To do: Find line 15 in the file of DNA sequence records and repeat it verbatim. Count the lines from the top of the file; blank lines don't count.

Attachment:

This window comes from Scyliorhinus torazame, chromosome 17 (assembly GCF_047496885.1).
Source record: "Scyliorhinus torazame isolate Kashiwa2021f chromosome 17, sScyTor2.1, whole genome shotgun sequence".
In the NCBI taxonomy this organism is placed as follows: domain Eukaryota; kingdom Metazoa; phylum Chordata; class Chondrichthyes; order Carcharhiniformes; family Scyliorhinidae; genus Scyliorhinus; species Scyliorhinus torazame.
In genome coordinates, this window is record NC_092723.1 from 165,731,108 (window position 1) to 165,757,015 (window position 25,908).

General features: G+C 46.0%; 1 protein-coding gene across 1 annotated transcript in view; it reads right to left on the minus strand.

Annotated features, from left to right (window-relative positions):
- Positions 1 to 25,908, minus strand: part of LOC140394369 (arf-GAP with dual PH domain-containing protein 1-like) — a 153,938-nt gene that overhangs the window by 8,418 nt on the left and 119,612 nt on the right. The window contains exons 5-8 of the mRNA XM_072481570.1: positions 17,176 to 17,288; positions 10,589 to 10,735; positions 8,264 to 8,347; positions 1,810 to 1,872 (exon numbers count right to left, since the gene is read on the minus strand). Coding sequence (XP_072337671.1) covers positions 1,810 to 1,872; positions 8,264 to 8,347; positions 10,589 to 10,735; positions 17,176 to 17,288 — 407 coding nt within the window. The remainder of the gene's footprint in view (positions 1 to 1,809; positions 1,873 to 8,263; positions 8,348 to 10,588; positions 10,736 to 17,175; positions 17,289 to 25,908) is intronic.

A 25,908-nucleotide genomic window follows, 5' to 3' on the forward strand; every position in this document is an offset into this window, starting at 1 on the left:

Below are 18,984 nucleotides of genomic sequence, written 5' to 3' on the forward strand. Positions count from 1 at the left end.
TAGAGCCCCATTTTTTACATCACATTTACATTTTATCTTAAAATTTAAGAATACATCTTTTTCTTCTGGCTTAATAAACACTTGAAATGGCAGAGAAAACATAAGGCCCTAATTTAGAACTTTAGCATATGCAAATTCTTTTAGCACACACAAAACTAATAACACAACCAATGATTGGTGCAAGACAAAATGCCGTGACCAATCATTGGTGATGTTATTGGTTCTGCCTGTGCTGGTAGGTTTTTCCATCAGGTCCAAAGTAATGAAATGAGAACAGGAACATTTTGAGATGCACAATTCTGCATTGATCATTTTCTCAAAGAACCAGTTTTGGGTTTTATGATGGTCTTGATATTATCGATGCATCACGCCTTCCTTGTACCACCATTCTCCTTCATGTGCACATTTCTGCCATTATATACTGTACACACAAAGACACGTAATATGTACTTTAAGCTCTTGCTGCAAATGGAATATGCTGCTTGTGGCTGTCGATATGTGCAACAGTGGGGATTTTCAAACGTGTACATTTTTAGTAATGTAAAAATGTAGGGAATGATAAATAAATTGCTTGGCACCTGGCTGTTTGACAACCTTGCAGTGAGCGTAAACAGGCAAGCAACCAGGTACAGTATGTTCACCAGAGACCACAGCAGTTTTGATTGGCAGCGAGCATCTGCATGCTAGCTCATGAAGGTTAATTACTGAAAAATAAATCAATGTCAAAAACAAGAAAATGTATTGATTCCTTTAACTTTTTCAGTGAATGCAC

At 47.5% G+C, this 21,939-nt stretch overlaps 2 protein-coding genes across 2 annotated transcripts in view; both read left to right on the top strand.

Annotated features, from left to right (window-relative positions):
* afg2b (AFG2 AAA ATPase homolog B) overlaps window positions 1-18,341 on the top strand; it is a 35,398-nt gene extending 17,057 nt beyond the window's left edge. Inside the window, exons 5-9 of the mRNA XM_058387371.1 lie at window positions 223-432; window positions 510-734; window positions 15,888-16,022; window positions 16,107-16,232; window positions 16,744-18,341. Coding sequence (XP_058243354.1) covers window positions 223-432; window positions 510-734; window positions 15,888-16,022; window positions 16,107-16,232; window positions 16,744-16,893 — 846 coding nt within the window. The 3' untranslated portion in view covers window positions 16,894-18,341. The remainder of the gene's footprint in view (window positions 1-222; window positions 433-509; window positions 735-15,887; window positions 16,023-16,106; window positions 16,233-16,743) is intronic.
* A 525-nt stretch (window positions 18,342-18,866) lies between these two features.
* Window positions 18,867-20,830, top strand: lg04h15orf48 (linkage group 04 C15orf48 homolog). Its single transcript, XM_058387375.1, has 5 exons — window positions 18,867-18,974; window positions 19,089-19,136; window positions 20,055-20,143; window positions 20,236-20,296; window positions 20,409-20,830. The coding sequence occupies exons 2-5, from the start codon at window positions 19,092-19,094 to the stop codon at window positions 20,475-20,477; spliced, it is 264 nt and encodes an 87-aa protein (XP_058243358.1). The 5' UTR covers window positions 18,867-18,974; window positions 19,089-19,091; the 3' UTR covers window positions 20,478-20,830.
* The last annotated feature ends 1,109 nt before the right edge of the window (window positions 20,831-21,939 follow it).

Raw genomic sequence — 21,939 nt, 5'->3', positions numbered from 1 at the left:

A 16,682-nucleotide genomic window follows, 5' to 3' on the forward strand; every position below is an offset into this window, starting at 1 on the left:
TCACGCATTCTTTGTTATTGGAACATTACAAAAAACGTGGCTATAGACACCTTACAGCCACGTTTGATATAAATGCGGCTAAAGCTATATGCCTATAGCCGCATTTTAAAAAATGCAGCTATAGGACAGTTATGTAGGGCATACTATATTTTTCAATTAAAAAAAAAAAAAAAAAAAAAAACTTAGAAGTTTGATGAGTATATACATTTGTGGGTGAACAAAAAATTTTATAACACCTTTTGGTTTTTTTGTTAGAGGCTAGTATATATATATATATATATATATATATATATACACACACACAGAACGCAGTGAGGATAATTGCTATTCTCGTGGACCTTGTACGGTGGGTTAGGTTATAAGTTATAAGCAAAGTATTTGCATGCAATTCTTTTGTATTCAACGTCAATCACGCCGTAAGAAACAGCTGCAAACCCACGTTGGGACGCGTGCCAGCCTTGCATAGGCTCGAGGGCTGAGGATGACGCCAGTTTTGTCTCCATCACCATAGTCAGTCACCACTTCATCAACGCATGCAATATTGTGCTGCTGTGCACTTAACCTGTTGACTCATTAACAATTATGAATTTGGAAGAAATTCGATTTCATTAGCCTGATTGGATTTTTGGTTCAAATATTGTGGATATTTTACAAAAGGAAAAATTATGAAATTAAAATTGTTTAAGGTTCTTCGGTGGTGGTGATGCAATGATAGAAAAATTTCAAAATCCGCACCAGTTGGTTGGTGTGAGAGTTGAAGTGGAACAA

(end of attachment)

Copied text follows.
* Window positions 18,867-20,830, top strand: lg04h15orf48 (linkage group 04 C15orf48 homolog). Its single transcript, XM_058387375.1, has 5 exons — window positions 18,867-18,974; window positions 19,089-19,136; window positions 20,055-20,143; window positions 20,236-20,296; window positions 20,409-20,830. The coding sequence occupies exons 2-5, from the start codon at window positions 19,092-19,094 to the stop codon at window positions 20,475-20,477; spliced, it is 264 nt and encodes an 87-aa protein (XP_058243358.1). The 5' UTR covers window positions 18,867-18,974; window positions 19,089-19,091; the 3' UTR covers window positions 20,478-20,830.